Modified sialic acids on mucus and erythrocytes inhibit influenza a virus hemagglutinin and neuraminidase functions

Karen N. Barnard, Brynn K. Alford-Lawrence, David W. Buchholz, Brian R. Wasik, Justin R. LaClair, Hai Yu, Rebekah Honce, Stefan Ruhl, Petar Pajic, Erin K. Daugherity, Xi Chen, Stacey L. Schultz-Cherry, Hector C. Aguilar, Ajit Varki, Colin R. Parrish

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Abstract

Sialic acids (Sia) are the primary receptors for influenza viruses and are widely displayed on cell surfaces and in secreted mucus. Sia may be present in variant forms that include O-acetyl modifications at C-4, C-7, C-8, and C-9 positions and N-acetyl or N-glycolyl at C-5. They can also vary in their linkages, including 2-3 or 2-6 linkages. Here, we analyze the distribution of modified Sia in cells and tissues of wild-type mice or in mice lacking CMP-N-acetylneuraminic acid hydroxylase (CMAH) enzyme, which synthesizes N-glycolyl (Neu5Gc) modifications. We also examined the variation of Sia forms on erythrocytes and in saliva from different animals. To determine the effect of Sia modifications on influenza A virus (IAV) infection, we tested for effects on hemagglutinin (HA) binding and neuraminidase (NA) cleavage. We confirmed that 9-O-acetyl, 7,9-O-acetyl, 4-O-acetyl, and Neu5Gc modifications are widely but variably expressed in mouse tissues, with the highest levels detected in the respiratory and gastrointestinal (GI) tracts. Secreted mucins in saliva and surface proteins of erythrocytes showed a high degree of variability in display of modified Sia between different species. IAV HAs from different virus strains showed consistently reduced binding to both Neu5Gc- and O-acetyl-modified Sia; however, while IAV NAs were inhibited by Neu5Gc and O-acetyl modifications, there was significant variability between NA types. The modifications of Sia in mucus may therefore have potent effects on the functions of IAV and may affect both pathogens and the normal flora of different mucosal sites. IMPORTANCE Sialic acids (Sia) are involved in numerous different cellular functions and are receptors for many pathogens. Sia come in chemically modified forms, but we lack a clear understanding of how they alter interactions with microbes. Here, we examine the expression of modified Sia in mouse tissues, on secreted mucus in saliva, and on erythrocytes, including those from IAV host species and animals used in IAV research. These Sia forms varied considerably among different animals, and their inhibitory effects on IAV NA and HA activities and on bacterial sialidases (neuraminidases) suggest a host-variable protective role in secreted mucus.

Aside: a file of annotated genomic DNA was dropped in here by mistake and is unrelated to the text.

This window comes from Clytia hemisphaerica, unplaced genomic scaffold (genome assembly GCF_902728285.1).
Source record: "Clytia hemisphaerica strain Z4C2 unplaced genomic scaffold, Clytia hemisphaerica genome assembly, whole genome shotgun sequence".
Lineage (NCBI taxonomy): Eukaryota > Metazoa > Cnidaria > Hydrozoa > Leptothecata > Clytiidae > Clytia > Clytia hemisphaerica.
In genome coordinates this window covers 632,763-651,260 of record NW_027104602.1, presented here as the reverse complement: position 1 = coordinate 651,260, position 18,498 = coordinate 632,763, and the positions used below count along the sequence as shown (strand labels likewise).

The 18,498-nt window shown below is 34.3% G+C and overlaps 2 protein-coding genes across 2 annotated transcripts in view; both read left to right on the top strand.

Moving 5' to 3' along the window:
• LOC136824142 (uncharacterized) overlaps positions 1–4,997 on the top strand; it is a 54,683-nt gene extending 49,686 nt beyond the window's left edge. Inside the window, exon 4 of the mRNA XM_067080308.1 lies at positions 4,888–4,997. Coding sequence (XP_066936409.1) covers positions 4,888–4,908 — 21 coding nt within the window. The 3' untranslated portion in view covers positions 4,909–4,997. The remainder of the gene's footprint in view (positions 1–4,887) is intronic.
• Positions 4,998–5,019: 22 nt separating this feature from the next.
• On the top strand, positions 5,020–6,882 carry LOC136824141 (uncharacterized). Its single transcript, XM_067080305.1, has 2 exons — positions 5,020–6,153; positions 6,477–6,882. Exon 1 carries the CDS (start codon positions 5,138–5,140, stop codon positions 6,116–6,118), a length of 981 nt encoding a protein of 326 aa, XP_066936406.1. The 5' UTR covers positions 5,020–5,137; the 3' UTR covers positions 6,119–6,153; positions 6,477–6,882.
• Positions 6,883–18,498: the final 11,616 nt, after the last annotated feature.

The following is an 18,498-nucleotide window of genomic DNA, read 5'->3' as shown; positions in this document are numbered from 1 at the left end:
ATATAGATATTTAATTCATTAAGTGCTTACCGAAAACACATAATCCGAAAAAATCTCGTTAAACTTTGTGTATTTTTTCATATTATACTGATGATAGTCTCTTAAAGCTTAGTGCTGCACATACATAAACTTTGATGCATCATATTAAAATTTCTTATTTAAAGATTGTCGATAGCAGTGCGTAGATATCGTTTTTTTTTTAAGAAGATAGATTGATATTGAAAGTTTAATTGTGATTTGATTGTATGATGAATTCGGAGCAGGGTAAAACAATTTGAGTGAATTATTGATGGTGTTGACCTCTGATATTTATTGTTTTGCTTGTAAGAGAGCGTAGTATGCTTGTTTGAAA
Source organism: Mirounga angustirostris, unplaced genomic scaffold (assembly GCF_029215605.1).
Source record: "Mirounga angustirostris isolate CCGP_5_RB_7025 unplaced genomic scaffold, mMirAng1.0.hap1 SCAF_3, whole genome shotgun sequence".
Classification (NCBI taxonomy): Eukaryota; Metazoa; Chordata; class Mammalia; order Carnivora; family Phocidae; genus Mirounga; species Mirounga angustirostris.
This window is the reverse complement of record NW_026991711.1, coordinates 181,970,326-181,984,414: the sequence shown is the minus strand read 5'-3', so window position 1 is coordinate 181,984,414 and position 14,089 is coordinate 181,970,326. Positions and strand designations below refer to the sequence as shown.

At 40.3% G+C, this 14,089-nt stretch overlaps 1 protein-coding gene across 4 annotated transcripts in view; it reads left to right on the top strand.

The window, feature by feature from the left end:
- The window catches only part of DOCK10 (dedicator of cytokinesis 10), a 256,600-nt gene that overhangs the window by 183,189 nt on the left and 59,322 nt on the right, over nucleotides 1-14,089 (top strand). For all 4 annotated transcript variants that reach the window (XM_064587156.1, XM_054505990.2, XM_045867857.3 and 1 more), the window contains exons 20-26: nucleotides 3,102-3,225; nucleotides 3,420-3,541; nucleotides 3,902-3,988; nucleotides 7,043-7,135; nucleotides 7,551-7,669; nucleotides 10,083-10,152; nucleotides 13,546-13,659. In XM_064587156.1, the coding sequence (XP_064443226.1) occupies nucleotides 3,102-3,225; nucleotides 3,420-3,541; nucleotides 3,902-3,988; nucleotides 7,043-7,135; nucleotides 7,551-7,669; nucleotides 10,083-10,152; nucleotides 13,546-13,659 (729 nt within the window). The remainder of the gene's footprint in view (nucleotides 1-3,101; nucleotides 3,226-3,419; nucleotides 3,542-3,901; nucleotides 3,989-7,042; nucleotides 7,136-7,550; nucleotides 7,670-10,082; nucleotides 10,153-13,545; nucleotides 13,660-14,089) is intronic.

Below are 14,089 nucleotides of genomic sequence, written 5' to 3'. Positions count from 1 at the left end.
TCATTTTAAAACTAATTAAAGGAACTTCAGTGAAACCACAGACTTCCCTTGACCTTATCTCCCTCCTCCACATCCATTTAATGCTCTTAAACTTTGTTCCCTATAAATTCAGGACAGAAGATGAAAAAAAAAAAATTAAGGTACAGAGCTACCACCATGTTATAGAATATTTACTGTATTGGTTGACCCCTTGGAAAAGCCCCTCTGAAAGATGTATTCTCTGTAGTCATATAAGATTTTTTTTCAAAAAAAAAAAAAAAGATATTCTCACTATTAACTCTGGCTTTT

Original languageEnglish (US)
Article numbere01567-19
JournalJournal of virology
Volume94
Issue number9
DOIs
StatePublished - Apr 1 2020

Keywords

  • Influenza
  • Mucus
  • Sialic acids

ASJC Scopus subject areas

  • Microbiology
  • Immunology
  • Insect Science
  • Virology

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    Barnard, K. N., Alford-Lawrence, B. K., Buchholz, D. W., Wasik, B. R., LaClair, J. R., Yu, H., Honce, R., Ruhl, S., Pajic, P., Daugherity, E. K., Chen, X., Schultz-Cherry, S. L., Aguilar, H. C., Varki, A., & Parrish, C. R. (2020). Modified sialic acids on mucus and erythrocytes inhibit influenza a virus hemagglutinin and neuraminidase functions. Journal of virology, 94(9), [e01567-19]. https://doi.org/10.1128/JVI.01567-19